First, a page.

No Peasant Left Behind

Chicken Soup à L’Ouverture de Cuisine

The challenge this fortnight: soups, stews, sauces and gravies. I set out wanting to explore the origins of the classic French dish poule au pot, and the seemingly simple chicken stew turned out to be rather intriguing.


Henry IV. Anonymous [Public domain], via Wikimedia Commons

Henry IV. Anonymous [Public domain], via Wikimedia Commons

The story goes that Henri IV of France aka Henry of Navarre, Henry the Great, Good King Henry or The Green Gallant (1553-1610), left with a nation devastated by more than 30 years of war between Catholics and Protestants, wanted to lead France back to prosperity. After a game of jeu de paume (the precursor of tennis), Henri and the Duke of Savoy were discussing the future of the kingdom and Henri says:


“si Dieu me donne encore de la vie, je feray qu’il n’y aura point de labourer en mon Royaume, qui n’ait moyen d’avoir une poule dans son pot”[1]

If God continues to give me life, I will ensure that there is no labourer in my kingdom who lacks the means to have a chicken in his pot.


The phrase became a rallying point for the French peasantry, particularly during the French Revolution and the dish has become a classic.

Unfortunately this quote is first recorded by Hardouin Péréfixe de Beaumont some 50 years after Henri’s death and while the sentiment fits with Henri’s efforts to encourage new techniques for farming, land management and even silk farming[2], there is no real evidence that he ever said such a thing. Even if he did, the use of the word “labourer” in French implies only the upper class of land owning peasant, not the majority the lower classes who were landless day labourers[3].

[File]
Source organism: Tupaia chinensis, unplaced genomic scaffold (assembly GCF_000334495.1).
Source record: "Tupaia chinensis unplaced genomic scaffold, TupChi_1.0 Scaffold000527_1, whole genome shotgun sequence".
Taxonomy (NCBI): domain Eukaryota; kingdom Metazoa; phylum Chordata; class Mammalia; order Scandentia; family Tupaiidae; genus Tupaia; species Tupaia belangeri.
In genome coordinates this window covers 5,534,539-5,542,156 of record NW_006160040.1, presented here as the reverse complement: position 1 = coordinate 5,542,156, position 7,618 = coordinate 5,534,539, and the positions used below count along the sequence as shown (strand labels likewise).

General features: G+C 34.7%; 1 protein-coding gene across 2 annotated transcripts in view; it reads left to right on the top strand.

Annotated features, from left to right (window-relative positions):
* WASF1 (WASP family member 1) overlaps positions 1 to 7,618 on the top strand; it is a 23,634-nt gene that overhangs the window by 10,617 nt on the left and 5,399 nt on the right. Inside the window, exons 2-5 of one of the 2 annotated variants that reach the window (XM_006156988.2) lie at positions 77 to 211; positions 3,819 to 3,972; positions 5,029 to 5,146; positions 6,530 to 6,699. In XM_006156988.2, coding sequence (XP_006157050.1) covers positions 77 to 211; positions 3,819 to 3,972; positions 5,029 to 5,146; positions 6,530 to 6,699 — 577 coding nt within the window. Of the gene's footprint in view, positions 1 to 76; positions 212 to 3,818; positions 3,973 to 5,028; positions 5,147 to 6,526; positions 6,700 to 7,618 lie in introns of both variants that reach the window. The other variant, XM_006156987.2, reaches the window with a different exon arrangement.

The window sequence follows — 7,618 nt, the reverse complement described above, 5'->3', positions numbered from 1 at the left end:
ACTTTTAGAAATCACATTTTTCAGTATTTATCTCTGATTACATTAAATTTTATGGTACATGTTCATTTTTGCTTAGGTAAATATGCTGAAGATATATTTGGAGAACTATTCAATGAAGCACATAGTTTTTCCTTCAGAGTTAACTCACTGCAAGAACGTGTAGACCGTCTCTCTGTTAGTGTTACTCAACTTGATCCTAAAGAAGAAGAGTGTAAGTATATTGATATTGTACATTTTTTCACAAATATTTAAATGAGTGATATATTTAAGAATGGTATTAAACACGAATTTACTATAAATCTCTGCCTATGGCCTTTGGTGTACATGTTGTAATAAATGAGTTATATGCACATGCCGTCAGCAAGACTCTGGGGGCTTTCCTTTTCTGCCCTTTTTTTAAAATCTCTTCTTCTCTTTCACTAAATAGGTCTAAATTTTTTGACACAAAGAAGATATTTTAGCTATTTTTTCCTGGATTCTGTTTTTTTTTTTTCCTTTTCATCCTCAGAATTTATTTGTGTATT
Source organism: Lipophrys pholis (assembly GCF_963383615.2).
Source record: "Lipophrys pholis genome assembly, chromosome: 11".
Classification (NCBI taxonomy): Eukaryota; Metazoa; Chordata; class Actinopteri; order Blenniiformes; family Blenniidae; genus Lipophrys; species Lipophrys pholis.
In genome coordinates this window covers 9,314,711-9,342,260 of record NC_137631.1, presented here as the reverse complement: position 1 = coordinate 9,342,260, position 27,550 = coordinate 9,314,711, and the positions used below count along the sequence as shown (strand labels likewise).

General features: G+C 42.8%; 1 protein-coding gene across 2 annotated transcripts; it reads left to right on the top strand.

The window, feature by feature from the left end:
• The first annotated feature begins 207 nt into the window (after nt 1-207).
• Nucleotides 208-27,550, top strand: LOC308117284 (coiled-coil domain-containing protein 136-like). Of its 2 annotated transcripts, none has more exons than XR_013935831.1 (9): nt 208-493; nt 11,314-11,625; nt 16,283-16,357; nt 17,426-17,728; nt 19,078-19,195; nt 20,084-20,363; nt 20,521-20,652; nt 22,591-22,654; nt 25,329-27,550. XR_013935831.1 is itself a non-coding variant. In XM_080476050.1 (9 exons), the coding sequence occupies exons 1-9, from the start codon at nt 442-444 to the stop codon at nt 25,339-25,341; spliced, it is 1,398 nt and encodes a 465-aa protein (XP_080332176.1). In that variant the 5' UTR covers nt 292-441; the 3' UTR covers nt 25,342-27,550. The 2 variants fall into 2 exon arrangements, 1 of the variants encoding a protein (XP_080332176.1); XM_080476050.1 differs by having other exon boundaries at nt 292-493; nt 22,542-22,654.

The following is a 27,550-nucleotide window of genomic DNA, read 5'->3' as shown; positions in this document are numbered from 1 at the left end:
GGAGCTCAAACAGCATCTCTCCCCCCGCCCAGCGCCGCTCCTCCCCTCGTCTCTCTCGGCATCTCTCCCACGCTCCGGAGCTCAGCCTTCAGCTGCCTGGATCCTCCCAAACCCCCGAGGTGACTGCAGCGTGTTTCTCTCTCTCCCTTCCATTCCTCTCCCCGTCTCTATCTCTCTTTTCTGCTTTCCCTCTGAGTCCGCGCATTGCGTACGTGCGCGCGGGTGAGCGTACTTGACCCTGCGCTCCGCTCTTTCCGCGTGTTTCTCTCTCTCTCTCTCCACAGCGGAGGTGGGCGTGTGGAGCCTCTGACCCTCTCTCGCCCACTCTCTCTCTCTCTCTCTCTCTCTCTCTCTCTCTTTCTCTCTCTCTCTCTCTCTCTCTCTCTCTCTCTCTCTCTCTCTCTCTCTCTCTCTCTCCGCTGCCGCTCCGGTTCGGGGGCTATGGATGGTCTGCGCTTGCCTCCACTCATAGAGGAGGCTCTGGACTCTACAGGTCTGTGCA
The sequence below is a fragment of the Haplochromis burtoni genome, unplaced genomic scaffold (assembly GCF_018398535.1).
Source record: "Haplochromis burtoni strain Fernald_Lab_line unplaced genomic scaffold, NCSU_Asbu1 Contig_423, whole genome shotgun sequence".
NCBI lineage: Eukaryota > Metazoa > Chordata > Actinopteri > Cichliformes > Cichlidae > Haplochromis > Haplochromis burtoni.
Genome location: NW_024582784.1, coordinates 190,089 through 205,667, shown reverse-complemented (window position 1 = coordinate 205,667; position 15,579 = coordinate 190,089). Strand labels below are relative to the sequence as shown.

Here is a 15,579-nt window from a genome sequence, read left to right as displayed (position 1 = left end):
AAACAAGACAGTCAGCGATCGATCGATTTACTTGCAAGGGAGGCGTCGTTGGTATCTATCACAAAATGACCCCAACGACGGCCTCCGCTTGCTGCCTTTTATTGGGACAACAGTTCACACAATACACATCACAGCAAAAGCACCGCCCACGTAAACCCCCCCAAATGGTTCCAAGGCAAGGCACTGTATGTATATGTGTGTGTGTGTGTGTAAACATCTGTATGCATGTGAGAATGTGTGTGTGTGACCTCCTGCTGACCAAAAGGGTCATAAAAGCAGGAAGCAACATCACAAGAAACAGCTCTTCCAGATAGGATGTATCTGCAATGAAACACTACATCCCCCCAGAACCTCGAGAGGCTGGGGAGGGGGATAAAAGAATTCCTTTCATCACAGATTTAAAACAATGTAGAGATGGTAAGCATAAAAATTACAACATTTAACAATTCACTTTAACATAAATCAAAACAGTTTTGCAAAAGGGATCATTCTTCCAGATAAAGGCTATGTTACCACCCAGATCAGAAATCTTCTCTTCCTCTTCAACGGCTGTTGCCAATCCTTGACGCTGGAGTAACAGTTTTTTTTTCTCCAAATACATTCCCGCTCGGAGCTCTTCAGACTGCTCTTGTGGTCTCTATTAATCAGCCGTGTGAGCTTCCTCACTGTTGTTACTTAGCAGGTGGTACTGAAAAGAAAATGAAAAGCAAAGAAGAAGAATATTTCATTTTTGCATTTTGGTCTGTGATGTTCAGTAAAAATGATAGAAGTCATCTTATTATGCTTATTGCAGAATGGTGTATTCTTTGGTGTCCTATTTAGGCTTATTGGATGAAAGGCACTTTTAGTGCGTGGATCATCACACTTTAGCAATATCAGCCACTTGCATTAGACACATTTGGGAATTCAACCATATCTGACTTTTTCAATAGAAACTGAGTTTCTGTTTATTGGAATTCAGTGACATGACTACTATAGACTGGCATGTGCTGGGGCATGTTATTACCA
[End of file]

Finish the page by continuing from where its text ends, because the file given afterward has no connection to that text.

The Recipe

I couldn’t find any recipes which were explicitly linked with Henri, which makes sense since the gist of the phrase clearly emphasises the ability to afford a chicken rather than a particular way of cooking it. For a recipe that is somewhat related you could try this 1895 recipe (in French) for Poule Au Pot Belle-Gabrielle which is named after Henri’s favourite mistress (who was also an early adopter of that newfangled piece of technology: the fork)[4].

 Gabrielle d'Estrées, Mistress of Henry IV of France. By Benjamin Foulon or Maître IDC, 1594-1596 [Public domain], via Wikimedia Commons

Gabrielle d’Estrées, Mistress of Henry IV of France. By Benjamin Foulon or Maître IDC, 1594-1596 [Public domain], via Wikimedia Commons

For something a bit closer to the time of Henri IV (1553-1610) I turned to L’Ouverture de Cuisine, a cookbook published in 1604, written by Lancelot de Casteau. Lancelot was a master cook in Liège in modern Belgium. He offers a recipe for boiled capon to be served in the first service which goes as follows: